From East of Eden (1952), John Steinbeck's American masterpiece.
- •I don't know how it will be in the years to come.
- •There are monstrous changes taking place in the world, forces shaping a future whose faces we do not know.
- •There is great tension in the world, tension toward a breaking point and men are unhappy and confused.
- •At such a time it seems natural and good to me to ask myself these questions. What do I believe in? What must I fight for and what must I fight against?
- •And this I believe: that the free, exploring mind of the individual human is the most valuable thing in the world.
- •And this I would fight for: the freedom of the mind to take any direction it wishes, undirected.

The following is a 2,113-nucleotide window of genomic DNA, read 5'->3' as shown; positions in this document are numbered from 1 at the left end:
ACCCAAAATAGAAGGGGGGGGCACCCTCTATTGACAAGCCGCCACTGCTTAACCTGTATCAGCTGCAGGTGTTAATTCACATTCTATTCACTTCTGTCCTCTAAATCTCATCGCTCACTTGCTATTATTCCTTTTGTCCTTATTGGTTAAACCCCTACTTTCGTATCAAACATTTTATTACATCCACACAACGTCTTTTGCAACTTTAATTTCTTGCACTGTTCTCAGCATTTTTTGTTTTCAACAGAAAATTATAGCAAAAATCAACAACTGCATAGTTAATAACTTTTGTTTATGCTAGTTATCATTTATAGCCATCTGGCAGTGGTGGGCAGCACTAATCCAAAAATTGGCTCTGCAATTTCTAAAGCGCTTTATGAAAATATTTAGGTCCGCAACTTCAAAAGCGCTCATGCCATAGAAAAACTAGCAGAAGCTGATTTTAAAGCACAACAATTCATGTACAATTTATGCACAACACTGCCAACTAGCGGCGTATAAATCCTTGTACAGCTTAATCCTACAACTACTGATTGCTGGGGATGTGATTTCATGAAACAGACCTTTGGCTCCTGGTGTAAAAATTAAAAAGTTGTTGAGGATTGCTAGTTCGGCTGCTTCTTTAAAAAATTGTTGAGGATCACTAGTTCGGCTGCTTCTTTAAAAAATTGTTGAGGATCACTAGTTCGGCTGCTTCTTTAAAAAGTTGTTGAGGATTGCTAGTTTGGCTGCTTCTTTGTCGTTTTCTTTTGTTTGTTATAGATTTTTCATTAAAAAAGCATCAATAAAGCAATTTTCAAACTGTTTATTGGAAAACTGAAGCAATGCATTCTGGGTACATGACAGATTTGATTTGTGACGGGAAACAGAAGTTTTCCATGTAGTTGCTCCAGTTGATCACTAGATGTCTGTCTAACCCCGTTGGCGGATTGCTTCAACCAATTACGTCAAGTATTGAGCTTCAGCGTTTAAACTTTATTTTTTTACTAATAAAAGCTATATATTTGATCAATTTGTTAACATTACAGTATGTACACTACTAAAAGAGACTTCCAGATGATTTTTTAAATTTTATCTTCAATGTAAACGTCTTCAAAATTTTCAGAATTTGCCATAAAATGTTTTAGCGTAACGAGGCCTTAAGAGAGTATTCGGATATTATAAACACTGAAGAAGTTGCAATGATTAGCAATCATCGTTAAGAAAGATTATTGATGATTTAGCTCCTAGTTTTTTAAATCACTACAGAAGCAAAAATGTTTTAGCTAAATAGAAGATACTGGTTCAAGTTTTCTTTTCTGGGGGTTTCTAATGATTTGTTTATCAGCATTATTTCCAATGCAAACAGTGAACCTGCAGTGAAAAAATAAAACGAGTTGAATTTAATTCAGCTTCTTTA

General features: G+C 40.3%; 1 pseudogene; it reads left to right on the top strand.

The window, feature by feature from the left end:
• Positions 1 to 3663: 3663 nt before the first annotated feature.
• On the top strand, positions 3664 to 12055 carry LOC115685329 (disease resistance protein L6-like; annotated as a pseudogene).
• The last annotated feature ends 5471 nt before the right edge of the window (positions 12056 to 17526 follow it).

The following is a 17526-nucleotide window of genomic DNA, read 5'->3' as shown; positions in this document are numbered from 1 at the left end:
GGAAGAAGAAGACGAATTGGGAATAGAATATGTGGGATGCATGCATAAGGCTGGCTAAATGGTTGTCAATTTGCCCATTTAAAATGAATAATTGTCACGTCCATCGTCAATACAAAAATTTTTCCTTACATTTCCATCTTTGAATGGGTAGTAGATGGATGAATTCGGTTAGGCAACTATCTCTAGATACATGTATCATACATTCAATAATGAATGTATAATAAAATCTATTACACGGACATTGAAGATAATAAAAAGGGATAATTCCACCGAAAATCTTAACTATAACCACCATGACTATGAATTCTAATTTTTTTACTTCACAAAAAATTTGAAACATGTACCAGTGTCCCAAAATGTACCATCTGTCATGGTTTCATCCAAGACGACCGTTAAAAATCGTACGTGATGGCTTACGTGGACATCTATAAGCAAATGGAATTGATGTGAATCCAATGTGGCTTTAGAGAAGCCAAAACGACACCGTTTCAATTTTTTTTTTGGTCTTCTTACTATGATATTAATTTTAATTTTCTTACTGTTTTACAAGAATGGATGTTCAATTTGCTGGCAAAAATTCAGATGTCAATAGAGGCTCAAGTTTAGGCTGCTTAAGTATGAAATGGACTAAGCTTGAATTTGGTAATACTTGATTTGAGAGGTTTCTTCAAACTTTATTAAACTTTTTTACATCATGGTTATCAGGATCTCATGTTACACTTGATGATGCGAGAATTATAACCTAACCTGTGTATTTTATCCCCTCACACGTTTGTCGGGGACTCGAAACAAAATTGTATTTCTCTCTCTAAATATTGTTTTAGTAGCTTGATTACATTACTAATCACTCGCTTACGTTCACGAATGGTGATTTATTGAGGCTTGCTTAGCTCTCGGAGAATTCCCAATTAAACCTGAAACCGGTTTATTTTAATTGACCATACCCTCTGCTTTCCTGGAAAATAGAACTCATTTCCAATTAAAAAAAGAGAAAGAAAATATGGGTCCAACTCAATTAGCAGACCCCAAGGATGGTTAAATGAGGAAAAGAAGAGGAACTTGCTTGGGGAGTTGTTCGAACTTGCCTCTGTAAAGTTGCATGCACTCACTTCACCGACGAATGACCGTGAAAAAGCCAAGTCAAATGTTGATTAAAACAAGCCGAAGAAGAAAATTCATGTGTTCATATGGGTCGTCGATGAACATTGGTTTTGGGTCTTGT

- •And this I must fight against: any idea, religion, or government which limits or destroys the individual.
- •This is what I am and what I am about.
- •I understand why a system built on a pattern must try to destroy the free mind, for that is the one thing which can by inspection destroy such a system.
- •Surely I can understand this, and I hate it and I will fight against it to preserve the one thing that separates us from uncreative beasts.
- •If the glory can be killed, we are lost.